In BioShock Infinite, players must be comfortable with the concept of parallel realities.
What appears to be a peaceful street could be a war-torn battleground in a different version of the world. A person can be alive in one place, dead in another. Male here, female there — or never born at all.
As hero Booker DeWitt confronted these truths through the abilities of his companion, Elizabeth, I toyed with the same ideas in my own mind.
If just a few things had happened differently, how would my life change? Could I be smarter? Richer? Happier? No matter how many parallel realities I ponder, I cannot imagine one in which BioShock Infinite is not among the best games I've played.
It all begins with the setting of Columbia. The sky city is beautifully realized, from the early 1900s-era buildings bobbing on the clouds to the zeppelins soaring by.
As Booker walks down the streets, he is surrounded by a living Norman Rockwell painting; kids play in the water from a leaking hydrant, people gawk at technological marvels at the local fair, and a general store sits unattended but for a note about the honor system.
Life in Columbia seems perfect, but the real fun comes from discovering the ugly side of the city.
Booker wanders Columbia alone at first, but once he saves the young woman named Elizabeth from captivity, the adventure begins in earnest. Elizabeth is with Booker for most of the events that follow, and she is among the best AI companions I've ever had. You don't ever need to worry about protecting her, which prevents the experience from feeling like an escort quest. Not only does Elizabeth stay out of harm's way, she actively helps Booker by finding ammo and health, making her a valuable ally in gunfights.
She also can open doors to alternate realities called "tears," bringing in objects such as rocket launchers, automatons and cover from other worlds.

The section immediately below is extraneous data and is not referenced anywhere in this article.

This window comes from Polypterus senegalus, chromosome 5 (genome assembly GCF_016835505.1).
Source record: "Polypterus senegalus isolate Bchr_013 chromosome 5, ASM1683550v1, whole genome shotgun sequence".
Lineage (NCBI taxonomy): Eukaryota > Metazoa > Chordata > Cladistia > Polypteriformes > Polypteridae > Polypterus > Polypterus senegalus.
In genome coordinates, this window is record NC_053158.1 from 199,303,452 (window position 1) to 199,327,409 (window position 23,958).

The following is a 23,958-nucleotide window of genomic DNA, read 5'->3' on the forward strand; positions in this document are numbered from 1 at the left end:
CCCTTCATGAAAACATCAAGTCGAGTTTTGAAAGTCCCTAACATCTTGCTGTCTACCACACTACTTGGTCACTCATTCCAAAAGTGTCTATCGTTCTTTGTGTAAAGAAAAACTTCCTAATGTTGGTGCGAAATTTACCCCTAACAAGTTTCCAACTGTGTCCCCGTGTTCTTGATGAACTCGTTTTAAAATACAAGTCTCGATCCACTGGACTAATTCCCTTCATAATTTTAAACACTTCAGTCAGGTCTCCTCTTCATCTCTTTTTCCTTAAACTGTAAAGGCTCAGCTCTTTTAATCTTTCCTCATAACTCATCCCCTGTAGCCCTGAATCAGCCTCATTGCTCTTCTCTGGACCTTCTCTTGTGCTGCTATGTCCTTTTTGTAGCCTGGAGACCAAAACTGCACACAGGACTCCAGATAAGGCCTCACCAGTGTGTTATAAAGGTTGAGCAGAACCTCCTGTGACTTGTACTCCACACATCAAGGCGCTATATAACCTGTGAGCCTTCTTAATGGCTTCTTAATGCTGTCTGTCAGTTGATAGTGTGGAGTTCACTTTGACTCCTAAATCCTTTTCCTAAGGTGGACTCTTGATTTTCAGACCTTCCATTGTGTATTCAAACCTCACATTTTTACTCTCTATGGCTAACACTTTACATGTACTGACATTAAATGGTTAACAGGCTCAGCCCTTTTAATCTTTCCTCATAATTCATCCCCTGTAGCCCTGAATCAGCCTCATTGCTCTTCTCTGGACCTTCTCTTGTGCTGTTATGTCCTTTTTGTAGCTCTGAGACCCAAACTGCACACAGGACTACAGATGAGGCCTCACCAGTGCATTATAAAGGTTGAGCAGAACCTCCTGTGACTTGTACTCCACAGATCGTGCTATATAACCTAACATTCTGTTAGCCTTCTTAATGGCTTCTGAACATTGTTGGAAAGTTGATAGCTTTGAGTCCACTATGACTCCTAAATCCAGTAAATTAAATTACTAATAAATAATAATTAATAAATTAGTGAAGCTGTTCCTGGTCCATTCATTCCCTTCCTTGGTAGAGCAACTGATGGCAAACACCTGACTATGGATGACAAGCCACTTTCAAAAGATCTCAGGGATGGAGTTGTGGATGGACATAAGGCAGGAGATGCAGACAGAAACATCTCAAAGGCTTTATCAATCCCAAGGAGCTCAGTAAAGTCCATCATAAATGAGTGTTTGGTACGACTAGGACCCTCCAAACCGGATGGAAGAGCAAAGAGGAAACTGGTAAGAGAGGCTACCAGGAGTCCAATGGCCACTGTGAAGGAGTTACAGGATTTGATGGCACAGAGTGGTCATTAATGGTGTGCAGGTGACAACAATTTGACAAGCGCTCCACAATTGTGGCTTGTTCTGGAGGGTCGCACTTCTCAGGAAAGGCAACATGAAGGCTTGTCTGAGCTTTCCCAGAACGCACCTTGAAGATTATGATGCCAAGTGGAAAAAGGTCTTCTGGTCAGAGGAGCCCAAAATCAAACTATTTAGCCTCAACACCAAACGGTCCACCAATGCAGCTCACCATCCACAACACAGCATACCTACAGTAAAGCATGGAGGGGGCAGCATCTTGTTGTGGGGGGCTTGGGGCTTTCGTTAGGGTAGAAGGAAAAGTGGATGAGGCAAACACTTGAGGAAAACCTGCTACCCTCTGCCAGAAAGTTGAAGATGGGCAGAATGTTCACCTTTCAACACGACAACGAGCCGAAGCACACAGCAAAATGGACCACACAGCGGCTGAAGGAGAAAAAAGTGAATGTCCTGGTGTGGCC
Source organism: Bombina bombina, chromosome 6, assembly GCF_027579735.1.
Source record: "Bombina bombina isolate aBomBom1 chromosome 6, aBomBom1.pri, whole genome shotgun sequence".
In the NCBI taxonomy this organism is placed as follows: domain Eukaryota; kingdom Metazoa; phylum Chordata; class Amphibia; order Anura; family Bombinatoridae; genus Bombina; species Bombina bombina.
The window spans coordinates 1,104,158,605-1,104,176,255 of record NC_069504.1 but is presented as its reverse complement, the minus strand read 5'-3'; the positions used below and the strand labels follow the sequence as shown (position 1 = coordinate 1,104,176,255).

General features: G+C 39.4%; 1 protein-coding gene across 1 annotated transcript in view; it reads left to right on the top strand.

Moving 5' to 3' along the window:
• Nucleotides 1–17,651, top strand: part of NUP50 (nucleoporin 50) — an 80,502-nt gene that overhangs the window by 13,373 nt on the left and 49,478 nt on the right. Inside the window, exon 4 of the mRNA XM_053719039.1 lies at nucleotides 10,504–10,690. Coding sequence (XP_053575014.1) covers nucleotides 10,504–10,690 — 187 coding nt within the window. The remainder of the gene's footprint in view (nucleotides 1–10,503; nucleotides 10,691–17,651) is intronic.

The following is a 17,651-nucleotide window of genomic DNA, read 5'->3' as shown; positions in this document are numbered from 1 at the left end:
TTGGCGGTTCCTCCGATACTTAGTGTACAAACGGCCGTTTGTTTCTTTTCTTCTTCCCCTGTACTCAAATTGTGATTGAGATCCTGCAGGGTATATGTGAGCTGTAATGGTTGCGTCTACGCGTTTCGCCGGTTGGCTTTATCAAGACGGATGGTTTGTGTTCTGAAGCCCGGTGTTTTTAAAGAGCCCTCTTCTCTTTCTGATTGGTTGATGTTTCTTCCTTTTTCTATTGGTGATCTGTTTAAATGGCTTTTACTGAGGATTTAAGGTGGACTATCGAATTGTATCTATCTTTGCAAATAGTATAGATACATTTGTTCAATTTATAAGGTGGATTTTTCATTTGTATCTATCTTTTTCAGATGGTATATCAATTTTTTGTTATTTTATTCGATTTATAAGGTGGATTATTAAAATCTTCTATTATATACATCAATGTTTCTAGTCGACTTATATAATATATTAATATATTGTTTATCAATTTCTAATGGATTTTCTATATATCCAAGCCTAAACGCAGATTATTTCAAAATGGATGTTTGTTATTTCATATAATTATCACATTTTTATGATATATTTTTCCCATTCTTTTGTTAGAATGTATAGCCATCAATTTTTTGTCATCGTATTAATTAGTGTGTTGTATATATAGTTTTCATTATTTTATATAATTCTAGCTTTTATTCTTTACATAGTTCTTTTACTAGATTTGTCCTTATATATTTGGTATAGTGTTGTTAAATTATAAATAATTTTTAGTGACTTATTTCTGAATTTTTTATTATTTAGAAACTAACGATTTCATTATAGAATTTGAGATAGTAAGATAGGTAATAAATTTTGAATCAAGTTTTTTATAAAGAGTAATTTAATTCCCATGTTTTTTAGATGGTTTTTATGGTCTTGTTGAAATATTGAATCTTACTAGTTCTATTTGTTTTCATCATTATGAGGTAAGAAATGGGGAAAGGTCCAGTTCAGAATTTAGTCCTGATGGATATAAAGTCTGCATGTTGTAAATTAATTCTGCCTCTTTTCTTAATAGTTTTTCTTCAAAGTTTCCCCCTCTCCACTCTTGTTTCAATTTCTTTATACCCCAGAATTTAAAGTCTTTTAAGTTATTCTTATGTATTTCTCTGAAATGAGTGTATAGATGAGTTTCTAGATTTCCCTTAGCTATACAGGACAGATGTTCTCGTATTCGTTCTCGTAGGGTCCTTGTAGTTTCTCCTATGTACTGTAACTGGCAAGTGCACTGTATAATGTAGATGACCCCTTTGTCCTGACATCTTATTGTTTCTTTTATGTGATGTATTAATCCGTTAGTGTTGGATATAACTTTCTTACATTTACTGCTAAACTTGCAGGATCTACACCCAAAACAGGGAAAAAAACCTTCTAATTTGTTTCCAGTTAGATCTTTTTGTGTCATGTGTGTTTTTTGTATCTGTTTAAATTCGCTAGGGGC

Booker's tools in combat are less mysterious. He plows through enemies using firearms, brute force and creative powers. I picked off foes with my shotgun as they fought off the murder of crows I summoned. The upgradeable weapons and abilities — augmented by the skylines and Elizabeth's powers — give players plenty of space to develop their own style of play.
The encounter design could use more variety (you walk into a lot of wide-open areas full of tears and wait for enemies to pour in), and the meager penalty for death doesn't keep stakes high unless you're playing on the brutal-but-rewarding 1999 difficulty. Despite those issues, combat on the whole is fun and satisfying.
My favorite aspect of Infinite is the one about which I can say the least: story. The build-up is slow, but it works wonderfully thanks to the small ways other elements flow into the narrative.
My only complaint on the narrative front is that the hulking Songbird is under-utilized; for such a cool concept, the beast is relegated to the role of screeching deus ex machina. Otherwise, the remaining story threads are tied together to create one of my favorite game endings in years.
Replicating the achievements of the original BioShock is a challenging goal (as 2K Marin's sequel demonstrated), but series creator Irrational Games returns with a fresh vision and redefines what the BioShock name means.
Infinite is more than a new setting, story and characters; those elements are seamlessly integrated with complex themes, a mysterious plot and entertaining combat to create an amazing experience from beginning to end.
About: A new BioShock from the developer of the original, with similarities and differences in all the right places.
Pros: The controls and combat are great, plus a fantastic soundtrack sets the tone perfectly. The story is also top-notch.
Cons: The splendor of the setting looks great from a distance, though some textures are pretty rough up close.
Availability and price: $59.99 on Xbox 360, PS3 and PC
ESRB rating: M
Game Informer rating: 10/10
Metacritic rating: 9.5/10